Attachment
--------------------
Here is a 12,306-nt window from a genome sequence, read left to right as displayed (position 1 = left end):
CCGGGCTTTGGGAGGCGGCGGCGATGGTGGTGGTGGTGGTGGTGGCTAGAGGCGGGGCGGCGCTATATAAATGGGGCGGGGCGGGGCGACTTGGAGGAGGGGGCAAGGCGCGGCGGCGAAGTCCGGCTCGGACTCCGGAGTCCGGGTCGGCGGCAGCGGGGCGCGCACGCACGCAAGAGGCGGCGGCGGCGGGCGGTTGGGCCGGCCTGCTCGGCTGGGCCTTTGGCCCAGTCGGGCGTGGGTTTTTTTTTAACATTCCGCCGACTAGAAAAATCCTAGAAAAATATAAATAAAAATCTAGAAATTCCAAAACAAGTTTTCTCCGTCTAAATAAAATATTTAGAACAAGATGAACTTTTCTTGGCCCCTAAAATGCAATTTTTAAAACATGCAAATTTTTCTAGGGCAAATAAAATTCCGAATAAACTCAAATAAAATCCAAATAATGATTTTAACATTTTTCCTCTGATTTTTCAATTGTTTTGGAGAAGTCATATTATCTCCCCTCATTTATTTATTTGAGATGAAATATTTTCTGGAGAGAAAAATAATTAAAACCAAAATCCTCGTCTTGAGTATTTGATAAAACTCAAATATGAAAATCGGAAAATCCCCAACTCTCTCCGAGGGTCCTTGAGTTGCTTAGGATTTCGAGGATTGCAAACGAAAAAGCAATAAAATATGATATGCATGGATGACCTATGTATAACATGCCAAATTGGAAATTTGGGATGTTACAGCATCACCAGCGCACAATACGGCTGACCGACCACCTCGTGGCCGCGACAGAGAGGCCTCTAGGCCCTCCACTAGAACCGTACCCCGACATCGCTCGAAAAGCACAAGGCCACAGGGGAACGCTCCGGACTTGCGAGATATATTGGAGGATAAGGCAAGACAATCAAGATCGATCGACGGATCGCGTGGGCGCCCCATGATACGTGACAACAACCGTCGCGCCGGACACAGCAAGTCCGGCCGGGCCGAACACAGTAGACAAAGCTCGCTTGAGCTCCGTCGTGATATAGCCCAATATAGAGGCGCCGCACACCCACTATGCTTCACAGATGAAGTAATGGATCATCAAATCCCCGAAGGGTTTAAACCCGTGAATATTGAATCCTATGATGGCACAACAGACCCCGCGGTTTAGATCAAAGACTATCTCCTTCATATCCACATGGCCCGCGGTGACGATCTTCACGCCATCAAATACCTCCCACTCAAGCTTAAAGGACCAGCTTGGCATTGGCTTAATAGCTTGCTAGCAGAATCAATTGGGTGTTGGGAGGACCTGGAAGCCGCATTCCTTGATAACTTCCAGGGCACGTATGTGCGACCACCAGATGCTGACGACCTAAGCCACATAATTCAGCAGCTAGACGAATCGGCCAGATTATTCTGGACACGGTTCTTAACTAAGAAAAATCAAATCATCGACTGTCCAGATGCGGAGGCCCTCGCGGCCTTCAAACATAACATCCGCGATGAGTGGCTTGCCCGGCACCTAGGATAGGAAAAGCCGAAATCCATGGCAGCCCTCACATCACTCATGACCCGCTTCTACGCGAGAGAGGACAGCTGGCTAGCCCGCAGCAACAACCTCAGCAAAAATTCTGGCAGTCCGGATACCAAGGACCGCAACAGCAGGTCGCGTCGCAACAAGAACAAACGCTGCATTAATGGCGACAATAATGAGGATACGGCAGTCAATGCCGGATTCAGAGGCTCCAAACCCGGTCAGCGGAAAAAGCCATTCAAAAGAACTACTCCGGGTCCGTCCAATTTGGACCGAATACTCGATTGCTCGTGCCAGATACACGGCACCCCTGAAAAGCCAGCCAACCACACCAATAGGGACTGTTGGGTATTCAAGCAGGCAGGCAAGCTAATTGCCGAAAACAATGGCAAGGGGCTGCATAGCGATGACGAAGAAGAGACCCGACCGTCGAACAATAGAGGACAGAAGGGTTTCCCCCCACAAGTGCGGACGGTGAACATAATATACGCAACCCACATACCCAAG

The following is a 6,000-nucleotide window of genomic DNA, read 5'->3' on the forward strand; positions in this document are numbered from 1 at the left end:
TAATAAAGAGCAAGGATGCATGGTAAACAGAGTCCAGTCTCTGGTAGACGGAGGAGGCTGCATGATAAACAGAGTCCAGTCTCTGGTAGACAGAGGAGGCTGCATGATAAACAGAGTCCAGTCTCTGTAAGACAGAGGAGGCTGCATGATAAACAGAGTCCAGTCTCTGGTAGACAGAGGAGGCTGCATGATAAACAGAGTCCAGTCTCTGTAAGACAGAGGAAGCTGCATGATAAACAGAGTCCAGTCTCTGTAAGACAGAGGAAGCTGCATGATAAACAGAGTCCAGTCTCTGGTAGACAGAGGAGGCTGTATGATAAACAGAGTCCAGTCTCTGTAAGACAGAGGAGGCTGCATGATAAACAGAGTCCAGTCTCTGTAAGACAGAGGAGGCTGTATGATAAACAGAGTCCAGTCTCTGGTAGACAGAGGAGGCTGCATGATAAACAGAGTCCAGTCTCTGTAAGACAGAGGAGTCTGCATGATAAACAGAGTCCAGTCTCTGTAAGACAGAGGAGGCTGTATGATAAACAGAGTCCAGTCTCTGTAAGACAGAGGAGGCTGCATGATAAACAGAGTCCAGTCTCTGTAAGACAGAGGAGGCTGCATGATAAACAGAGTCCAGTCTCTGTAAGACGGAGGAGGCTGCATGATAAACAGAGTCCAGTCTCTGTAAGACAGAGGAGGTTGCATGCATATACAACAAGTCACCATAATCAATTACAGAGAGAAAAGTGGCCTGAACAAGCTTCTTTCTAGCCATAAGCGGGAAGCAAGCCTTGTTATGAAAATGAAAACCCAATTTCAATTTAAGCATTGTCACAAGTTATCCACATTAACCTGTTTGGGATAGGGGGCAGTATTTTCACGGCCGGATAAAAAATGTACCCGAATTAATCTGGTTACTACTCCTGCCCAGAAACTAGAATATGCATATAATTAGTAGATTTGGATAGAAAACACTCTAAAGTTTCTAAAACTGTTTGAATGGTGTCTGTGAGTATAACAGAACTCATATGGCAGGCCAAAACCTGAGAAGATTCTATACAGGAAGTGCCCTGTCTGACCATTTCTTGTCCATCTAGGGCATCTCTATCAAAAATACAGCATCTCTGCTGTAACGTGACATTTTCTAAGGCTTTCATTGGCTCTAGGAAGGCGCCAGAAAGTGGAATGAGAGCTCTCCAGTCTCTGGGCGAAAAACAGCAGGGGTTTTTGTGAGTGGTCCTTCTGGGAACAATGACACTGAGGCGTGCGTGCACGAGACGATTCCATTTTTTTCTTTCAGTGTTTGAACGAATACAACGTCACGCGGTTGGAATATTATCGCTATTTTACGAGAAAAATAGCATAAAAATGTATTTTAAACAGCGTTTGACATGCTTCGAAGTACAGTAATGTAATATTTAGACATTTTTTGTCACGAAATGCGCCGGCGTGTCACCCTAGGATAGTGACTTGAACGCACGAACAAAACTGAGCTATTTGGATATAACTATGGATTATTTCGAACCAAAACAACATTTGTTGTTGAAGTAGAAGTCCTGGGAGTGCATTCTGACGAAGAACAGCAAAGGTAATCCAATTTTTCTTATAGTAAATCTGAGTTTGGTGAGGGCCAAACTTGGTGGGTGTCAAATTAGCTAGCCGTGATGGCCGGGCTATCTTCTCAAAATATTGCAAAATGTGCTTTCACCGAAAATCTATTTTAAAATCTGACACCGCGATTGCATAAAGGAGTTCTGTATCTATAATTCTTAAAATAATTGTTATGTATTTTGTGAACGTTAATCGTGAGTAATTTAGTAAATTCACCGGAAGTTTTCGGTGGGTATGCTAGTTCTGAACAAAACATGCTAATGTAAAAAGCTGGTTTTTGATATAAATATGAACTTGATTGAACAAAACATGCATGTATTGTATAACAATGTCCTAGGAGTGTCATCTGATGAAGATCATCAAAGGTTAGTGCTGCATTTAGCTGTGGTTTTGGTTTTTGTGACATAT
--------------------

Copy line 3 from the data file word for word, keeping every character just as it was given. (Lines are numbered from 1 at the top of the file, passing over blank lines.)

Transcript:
The following is a 6,000-nucleotide window of genomic DNA, read 5'->3' on the forward strand; positions in this document are numbered from 1 at the left end: